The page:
Not only did they split up, they went to all the right places. Prof. Brugge (Craig) sent West, his servant (Jase) to investigate the Orangery while he himself investigated the Root Cellar. Nicolas (Thom) followed Sophie up into the attic while Frank Linden (Tom) stayed with Sami. The dominos were all in the perfect places.

So, we started with the Shadowplay. Sophie suggested that Niclas watch her rehearsal, and in her sweet voice started to narrate Oscar’s story as she turned the clockwork. Her voice slowly became rougher until Oscar himself appeared from behind her screen and accused Niclas of his murder. Niclas failed a fear roll and panics, flinging himself down the ladder (for an old man however, he is mobile, and did not hurt himself).

Cut to Prof. Brugge, who broke into the root cellar to be confronted by a horrific vision of a rotting cave, and a vision of Oscar’s murder. His fear roll succeeded. West, sees the sleeping patrons of the inn coming out to attack the professor and tries to grapple one of them.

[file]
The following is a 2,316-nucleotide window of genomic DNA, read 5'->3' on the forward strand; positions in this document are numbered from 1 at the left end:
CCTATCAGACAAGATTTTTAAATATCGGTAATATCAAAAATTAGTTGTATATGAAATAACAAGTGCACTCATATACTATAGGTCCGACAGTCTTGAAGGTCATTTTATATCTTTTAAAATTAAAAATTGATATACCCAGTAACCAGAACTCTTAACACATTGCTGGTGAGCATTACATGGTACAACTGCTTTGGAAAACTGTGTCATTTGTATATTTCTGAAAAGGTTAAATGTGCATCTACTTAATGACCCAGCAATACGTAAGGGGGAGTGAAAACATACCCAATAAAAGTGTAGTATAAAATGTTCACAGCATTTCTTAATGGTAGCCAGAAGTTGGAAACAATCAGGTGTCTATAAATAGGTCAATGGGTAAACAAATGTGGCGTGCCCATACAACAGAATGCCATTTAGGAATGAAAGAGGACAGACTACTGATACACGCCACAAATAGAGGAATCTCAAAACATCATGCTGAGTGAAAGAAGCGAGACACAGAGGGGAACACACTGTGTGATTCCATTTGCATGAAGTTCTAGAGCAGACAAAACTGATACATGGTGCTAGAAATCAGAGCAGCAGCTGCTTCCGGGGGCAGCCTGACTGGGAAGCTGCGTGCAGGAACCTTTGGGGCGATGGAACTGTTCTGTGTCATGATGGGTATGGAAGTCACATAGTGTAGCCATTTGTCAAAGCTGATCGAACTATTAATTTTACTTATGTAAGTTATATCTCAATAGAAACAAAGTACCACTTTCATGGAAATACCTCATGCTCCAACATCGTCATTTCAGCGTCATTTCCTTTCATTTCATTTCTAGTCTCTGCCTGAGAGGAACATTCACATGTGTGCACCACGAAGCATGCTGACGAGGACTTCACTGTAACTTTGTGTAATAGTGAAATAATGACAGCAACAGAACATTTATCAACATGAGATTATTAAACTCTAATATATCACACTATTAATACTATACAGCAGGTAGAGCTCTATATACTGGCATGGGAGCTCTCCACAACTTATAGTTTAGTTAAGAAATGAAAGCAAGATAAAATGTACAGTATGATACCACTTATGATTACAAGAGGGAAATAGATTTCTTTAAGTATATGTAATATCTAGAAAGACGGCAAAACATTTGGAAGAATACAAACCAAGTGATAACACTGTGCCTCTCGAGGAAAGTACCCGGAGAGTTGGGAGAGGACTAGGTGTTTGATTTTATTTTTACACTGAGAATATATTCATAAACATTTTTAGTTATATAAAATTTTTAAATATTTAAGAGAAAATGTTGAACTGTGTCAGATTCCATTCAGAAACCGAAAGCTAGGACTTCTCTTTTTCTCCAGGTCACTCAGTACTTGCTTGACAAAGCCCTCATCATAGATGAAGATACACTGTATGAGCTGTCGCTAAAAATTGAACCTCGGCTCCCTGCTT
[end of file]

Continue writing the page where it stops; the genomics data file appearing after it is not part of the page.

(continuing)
Meanwhile Franz realises that Sami is somehow possessed and has to stop him hanging himself.

Niclas, stumbling out of the house sees his friends seemingly attacked by the sleepwalkers. Rolls for Fear and fails again. Rather than flight, he choose a fight response and stabs one of the sleepwalkers, the priest.

Then using his advantage the Professor removers what was on a disappeared page on the journey here. A prayer against enchantment. I wasn’t sure how to handle this, rules as written, but in the last few seconds of the session, citing Maximum Game Fun I let him make a roll and he succeeded. (Perhaps a pro would have made him wait ’till the next session.)

The Song to the Siren podcast is complete

Tiny figures approach a huge old spaceship, like the three petals of an upturned snowdrop
Approaching the Siren ©️ John Salquist